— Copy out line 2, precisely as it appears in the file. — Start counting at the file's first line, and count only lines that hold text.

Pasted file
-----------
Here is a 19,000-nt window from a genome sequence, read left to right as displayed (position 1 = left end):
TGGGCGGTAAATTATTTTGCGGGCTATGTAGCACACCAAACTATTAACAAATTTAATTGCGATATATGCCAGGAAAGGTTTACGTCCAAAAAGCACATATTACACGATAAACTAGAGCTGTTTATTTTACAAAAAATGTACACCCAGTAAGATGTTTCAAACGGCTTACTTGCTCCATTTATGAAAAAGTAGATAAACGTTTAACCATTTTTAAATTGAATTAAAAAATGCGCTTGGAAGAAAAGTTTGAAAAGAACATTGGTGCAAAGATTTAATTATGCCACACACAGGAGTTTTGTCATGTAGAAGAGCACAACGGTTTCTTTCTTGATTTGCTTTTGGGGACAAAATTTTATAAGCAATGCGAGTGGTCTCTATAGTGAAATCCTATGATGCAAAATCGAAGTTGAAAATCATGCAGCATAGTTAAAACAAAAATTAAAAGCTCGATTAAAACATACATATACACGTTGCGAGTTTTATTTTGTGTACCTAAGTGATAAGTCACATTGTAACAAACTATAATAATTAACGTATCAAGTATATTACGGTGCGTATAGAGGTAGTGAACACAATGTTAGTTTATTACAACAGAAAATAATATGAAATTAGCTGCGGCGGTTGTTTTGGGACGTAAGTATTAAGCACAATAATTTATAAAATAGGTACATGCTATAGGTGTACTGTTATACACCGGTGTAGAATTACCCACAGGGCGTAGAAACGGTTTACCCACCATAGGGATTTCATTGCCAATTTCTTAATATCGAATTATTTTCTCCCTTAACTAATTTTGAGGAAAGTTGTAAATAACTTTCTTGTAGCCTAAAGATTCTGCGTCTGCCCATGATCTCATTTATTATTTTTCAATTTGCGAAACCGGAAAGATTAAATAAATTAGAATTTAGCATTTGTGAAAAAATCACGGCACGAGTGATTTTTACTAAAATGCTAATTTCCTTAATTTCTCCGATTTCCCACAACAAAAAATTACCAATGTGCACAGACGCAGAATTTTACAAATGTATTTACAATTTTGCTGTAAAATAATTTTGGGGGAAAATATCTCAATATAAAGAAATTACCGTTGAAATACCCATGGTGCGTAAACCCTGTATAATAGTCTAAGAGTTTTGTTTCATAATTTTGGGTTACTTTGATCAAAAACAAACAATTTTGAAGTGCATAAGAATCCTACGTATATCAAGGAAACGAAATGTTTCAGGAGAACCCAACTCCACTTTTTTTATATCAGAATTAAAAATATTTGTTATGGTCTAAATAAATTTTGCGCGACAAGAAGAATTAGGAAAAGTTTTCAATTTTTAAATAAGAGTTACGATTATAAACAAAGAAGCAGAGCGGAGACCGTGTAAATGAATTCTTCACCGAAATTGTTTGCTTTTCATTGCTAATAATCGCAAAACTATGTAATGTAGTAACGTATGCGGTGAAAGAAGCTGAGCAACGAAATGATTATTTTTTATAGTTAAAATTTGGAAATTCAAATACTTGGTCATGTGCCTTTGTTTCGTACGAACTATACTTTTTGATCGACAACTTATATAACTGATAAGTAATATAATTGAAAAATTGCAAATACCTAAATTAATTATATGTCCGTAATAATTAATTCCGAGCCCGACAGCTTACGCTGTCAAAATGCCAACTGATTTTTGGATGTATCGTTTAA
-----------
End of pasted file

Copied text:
TGGGCGGTAAATTATTTTGCGGGCTATGTAGCACACCAAACTATTAACAAATTTAATTGCGATATATGCCAGGAAAGGTTTACGTCCAAAAAGCACATATTACACGATAAACTAGAGCTGTTTATTTTACAAAAAATGTACACCCAGTAAGATGTTTCAAACGGCTTACTTGCTCCATTTATGAAAAAGTAGATAAACGTTTAACCATTTTTAAATTGAATTAAAAAATGCGCTTGGAAGAAAAGTTTGAAAAGAACATTGGTGCAAAGATTTAATTATGCCACACACAGGAGTTTTGTCATGTAGAAGAGCACAACGGTTTCTTTCTTGATTTGCTTTTGGGGACAAAATTTTATAAGCAATGCGAGTGGTCTCTATAGTGAAATCCTATGATGCAAAATCGAAGTTGAAAATCATGCAGCATAGTTAAAACAAAAATTAAAAGCTCGATTAAAACATACATATACACGTTGCGAGTTTTATTTTGTGTACCTAAGTGATAAGTCACATTGTAACAAACTATAATAATTAACGTATCAAGTATATTACGGTGCGTATAGAGGTAGTGAACACAATGTTAGTTTATTACAACAGAAAATAATATGAAATTAGCTGCGGCGGTTGTTTTGGGACGTAAGTATTAAGCACAATAATTTATAAAATAGGTACATGCTATAGGTGTACTGTTATACACCGGTGTAGAATTACCCACAGGGCGTAGAAACGGTTTACCCACCATAGGGATTTCATTGCCAATTTCTTAATATCGAATTATTTTCTCCCTTAACTAATTTTGAGGAAAGTTGTAAATAACTTTCTTGTAGCCTAAAGATTCTGCGTCTGCCCATGATCTCATTTATTATTTTTCAATTTGCGAAACCGGAAAGATTAAATAAATTAGAATTTAGCATTTGTGAAAAAATCACGGCACGAGTGATTTTTACTAAAATGCTAATTTCCTTAATTTCTCCGATTTCCCACAACAAAAAATTACCAATGTGCACAGACGCAGAATTTTACAAATGTATTTACAATTTTGCTGTAAAATAATTTTGGGGGAAAATATCTCAATATAAAGAAATTACCGTTGAAATACCCATGGTGCGTAAACCCTGTATAATAGTCTAAGAGTTTTGTTTCATAATTTTGGGTTACTTTGATCAAAAACAAACAATTTTGAAGTGCATAAGAATCCTACGTATATCAAGGAAACGAAATGTTTCAGGAGAACCCAACTCCACTTTTTTTATATCAGAATTAAAAATATTTGTTATGGTCTAAATAAATTTTGCGCGACAAGAAGAATTAGGAAAAGTTTTCAATTTTTAAATAAGAGTTACGATTATAAACAAAGAAGCAGAGCGGAGACCGTGTAAATGAATTCTTCACCGAAATTGTTTGCTTTTCATTGCTAATAATCGCAAAACTATGTAATGTAGTAACGTATGCGGTGAAAGAAGCTGAGCAACGAAATGATTATTTTTTATAGTTAAAATTTGGAAATTCAAATACTTGGTCATGTGCCTTTGTTTCGTACGAACTATACTTTTTGATCGACAACTTATATAACTGATAAGTAATATAATTGAAAAATTGCAAATACCTAAATTAATTATATGTCCGTAATAATTAATTCCGAGCCCGACAGCTTACGCTGTCAAAATGCCAACTGATTTTTGGATGTATCGTTTAA